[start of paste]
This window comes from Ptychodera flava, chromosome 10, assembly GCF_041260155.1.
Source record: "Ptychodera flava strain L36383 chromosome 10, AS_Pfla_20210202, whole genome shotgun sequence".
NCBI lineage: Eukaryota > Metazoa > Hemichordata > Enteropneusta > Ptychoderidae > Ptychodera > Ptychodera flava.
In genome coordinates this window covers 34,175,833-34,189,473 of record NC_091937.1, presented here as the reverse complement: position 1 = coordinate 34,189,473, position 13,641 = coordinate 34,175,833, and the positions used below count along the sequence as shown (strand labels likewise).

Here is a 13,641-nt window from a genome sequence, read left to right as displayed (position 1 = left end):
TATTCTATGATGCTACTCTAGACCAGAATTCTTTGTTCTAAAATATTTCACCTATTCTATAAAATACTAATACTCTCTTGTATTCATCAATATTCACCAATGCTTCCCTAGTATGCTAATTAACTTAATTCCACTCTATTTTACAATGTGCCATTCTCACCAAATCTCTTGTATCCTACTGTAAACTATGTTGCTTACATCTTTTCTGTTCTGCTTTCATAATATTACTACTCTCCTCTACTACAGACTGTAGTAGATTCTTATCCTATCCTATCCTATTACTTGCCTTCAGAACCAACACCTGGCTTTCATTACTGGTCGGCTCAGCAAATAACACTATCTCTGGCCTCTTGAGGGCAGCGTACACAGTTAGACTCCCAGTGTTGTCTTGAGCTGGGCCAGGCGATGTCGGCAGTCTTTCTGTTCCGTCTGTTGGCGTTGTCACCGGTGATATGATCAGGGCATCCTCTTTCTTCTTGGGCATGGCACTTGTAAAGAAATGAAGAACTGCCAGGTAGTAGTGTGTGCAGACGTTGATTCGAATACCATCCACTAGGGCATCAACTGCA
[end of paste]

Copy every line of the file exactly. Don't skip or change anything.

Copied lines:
This window comes from Ptychodera flava, chromosome 10, assembly GCF_041260155.1.
Source record: "Ptychodera flava strain L36383 chromosome 10, AS_Pfla_20210202, whole genome shotgun sequence".
NCBI lineage: Eukaryota > Metazoa > Hemichordata > Enteropneusta > Ptychoderidae > Ptychodera > Ptychodera flava.
In genome coordinates this window covers 34,175,833-34,189,473 of record NC_091937.1, presented here as the reverse complement: position 1 = coordinate 34,189,473, position 13,641 = coordinate 34,175,833, and the positions used below count along the sequence as shown (strand labels likewise).

Here is a 13,641-nt window from a genome sequence, read left to right as displayed (position 1 = left end):
TATTCTATGATGCTACTCTAGACCAGAATTCTTTGTTCTAAAATATTTCACCTATTCTATAAAATACTAATACTCTCTTGTATTCATCAATATTCACCAATGCTTCCCTAGTATGCTAATTAACTTAATTCCACTCTATTTTACAATGTGCCATTCTCACCAAATCTCTTGTATCCTACTGTAAACTATGTTGCTTACATCTTTTCTGTTCTGCTTTCATAATATTACTACTCTCCTCTACTACAGACTGTAGTAGATTCTTATCCTATCCTATCCTATTACTTGCCTTCAGAACCAACACCTGGCTTTCATTACTGGTCGGCTCAGCAAATAACACTATCTCTGGCCTCTTGAGGGCAGCGTACACAGTTAGACTCCCAGTGTTGTCTTGAGCTGGGCCAGGCGATGTCGGCAGTCTTTCTGTTCCGTCTGTTGGCGTTGTCACCGGTGATATGATCAGGGCATCCTCTTTCTTCTTGGGCATGGCACTTGTAAAGAAATGAAGAACTGCCAGGTAGTAGTGTGTGCAGACGTTGATTCGAATACCATCCACTAGGGCATCAACTGCA